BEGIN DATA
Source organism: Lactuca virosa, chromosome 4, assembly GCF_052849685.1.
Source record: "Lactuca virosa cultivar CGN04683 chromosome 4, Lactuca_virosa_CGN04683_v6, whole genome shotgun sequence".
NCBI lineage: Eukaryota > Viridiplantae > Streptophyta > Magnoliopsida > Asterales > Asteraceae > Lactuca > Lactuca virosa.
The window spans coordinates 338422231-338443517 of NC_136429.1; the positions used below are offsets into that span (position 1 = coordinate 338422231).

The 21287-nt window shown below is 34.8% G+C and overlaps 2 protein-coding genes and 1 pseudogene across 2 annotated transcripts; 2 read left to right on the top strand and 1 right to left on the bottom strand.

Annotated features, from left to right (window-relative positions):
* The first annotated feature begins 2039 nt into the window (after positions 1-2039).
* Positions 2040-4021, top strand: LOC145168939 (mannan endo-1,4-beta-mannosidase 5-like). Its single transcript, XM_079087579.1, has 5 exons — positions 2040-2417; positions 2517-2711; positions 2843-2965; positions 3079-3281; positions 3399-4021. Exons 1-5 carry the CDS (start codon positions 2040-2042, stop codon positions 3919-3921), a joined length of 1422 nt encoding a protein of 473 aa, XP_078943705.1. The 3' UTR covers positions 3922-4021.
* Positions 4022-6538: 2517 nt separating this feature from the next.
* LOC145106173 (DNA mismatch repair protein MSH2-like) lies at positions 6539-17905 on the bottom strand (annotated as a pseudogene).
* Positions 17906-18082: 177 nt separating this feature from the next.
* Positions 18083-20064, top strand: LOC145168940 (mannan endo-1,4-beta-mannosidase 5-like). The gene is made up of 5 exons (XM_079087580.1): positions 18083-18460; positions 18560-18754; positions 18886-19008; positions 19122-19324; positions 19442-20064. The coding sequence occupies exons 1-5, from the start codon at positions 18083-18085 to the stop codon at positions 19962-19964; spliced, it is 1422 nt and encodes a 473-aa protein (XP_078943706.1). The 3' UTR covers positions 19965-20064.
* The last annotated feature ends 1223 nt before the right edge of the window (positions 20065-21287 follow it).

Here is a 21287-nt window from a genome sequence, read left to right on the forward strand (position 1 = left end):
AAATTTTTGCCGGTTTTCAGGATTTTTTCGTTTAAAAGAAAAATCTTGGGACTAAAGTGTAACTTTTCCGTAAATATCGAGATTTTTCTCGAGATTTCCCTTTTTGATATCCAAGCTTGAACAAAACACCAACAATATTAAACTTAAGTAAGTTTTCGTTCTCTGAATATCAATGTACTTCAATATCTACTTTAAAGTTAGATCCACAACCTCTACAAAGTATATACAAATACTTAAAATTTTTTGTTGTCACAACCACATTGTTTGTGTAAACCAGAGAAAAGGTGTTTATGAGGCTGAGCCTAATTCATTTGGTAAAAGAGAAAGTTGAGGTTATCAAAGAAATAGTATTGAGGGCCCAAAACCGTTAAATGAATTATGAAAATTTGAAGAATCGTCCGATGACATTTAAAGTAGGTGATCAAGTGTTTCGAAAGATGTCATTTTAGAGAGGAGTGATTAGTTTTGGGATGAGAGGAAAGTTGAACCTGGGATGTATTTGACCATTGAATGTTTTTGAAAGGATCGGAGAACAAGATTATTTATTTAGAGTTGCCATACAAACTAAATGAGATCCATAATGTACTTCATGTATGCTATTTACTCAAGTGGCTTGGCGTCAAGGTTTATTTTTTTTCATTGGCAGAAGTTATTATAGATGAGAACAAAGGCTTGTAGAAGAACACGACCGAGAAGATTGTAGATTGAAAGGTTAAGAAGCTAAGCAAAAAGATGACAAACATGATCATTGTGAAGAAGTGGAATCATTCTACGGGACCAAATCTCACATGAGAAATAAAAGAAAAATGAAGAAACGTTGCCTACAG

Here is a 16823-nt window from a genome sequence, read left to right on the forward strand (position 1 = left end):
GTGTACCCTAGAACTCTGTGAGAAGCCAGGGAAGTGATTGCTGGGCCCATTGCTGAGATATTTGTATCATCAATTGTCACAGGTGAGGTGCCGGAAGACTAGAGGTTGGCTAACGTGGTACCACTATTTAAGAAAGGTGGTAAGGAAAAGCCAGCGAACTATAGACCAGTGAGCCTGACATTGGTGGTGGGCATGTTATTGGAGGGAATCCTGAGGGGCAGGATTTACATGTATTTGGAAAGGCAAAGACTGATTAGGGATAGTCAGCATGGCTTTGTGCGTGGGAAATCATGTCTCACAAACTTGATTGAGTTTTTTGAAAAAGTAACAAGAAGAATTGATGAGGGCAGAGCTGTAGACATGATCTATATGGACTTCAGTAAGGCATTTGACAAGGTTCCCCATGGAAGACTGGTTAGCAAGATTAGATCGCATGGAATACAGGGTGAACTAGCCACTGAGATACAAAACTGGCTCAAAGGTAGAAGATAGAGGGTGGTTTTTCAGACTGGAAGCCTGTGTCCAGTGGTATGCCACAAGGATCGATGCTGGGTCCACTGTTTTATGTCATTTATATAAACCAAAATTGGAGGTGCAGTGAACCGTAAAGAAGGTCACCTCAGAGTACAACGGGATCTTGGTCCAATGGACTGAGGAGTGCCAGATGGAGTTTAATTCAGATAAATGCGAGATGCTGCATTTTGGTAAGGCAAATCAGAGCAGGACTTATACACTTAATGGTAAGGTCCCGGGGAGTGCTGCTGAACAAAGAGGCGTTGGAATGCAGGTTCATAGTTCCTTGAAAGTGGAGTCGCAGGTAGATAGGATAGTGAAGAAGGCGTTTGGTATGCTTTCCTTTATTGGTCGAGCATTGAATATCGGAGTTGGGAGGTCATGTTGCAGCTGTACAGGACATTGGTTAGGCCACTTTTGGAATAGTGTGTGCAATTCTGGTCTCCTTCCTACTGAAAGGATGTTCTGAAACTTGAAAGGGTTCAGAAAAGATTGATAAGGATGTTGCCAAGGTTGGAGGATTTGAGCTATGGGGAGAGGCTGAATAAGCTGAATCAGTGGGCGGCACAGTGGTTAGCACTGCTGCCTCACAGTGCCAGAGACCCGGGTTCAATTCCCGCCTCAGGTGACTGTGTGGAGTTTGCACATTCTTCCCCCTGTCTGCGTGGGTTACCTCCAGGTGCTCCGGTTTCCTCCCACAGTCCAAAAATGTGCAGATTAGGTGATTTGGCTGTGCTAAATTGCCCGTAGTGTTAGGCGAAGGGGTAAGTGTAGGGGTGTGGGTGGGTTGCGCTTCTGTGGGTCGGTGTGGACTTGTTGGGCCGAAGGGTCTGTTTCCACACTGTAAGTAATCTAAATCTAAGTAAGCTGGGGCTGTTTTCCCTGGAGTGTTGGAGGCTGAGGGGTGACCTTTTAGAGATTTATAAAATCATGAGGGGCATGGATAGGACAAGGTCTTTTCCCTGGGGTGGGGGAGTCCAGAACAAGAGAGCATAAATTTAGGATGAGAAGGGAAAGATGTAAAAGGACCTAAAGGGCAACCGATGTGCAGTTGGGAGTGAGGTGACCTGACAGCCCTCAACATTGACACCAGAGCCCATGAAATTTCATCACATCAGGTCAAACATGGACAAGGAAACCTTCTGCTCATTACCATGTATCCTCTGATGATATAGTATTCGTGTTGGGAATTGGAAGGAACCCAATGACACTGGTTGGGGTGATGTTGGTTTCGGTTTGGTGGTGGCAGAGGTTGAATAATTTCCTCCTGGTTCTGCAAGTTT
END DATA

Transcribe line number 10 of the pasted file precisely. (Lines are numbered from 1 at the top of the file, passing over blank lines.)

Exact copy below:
* LOC145106173 (DNA mismatch repair protein MSH2-like) lies at positions 6539-17905 on the bottom strand (annotated as a pseudogene).